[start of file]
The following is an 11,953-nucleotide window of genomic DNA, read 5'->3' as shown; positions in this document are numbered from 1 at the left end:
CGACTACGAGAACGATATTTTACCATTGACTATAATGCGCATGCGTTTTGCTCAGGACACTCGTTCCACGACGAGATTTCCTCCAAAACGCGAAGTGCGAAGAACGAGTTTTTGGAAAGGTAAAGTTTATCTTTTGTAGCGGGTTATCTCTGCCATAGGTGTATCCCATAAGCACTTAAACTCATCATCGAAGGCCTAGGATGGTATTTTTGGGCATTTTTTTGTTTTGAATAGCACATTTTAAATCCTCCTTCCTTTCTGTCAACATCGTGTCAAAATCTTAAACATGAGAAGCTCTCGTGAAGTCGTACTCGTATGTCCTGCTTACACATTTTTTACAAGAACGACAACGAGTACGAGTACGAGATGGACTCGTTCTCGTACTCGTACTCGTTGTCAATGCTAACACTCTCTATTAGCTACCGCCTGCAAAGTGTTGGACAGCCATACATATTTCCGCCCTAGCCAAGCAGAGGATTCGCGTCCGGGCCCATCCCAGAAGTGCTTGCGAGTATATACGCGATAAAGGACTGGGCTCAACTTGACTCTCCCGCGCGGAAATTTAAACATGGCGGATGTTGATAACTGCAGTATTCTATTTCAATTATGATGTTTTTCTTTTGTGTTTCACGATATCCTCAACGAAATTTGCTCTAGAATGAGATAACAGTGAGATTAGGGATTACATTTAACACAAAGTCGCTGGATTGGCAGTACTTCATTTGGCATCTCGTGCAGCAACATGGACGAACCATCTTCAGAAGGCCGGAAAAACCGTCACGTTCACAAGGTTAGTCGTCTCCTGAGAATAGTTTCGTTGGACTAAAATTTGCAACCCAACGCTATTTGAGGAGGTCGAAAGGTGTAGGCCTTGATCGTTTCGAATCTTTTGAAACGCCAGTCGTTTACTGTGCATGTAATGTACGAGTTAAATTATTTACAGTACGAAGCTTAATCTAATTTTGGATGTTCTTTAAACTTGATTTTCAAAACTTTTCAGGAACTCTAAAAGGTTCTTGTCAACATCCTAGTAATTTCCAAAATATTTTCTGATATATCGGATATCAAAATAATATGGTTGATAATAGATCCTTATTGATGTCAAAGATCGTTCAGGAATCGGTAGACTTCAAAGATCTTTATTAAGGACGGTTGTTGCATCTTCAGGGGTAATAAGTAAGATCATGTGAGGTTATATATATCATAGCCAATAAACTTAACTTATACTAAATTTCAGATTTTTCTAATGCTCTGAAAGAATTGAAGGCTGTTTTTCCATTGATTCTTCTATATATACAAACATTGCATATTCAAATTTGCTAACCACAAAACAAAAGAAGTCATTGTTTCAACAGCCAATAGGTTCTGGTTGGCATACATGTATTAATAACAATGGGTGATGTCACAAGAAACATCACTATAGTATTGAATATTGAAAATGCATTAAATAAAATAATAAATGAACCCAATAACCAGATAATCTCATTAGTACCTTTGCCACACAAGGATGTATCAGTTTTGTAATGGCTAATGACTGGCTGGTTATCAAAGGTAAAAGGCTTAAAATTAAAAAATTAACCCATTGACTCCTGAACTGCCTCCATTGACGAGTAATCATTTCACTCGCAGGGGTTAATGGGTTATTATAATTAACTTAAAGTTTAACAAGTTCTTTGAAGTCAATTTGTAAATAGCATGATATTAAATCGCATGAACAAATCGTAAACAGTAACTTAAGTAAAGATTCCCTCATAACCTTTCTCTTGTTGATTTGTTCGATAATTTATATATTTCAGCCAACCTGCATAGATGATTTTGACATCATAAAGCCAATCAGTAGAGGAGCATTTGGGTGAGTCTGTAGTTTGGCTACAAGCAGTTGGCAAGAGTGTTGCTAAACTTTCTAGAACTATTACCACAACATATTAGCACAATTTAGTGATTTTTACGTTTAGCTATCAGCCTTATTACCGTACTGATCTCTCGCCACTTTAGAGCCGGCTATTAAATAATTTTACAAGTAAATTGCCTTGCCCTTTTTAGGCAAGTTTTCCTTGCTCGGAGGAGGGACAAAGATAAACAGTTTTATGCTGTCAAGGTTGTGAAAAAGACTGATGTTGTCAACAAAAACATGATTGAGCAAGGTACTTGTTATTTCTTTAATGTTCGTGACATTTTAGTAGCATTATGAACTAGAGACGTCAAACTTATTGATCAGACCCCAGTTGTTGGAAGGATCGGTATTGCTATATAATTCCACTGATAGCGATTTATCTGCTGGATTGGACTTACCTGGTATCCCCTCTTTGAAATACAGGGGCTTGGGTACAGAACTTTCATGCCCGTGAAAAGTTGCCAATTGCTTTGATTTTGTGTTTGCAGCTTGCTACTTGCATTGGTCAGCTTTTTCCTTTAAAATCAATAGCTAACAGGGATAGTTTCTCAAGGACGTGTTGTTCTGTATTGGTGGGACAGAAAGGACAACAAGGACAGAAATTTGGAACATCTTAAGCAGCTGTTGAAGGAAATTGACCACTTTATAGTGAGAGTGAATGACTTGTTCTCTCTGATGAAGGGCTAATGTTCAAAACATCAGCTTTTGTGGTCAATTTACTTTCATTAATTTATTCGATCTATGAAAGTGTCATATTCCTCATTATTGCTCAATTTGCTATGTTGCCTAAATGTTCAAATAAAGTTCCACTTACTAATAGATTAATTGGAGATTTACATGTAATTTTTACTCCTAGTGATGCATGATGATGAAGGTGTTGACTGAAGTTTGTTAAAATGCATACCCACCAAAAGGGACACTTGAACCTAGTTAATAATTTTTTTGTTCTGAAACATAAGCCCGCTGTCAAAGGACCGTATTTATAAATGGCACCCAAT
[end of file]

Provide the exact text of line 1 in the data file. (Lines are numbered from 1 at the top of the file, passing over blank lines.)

The following is an 11,953-nucleotide window of genomic DNA, read 5'->3' as shown; positions in this document are numbered from 1 at the left end: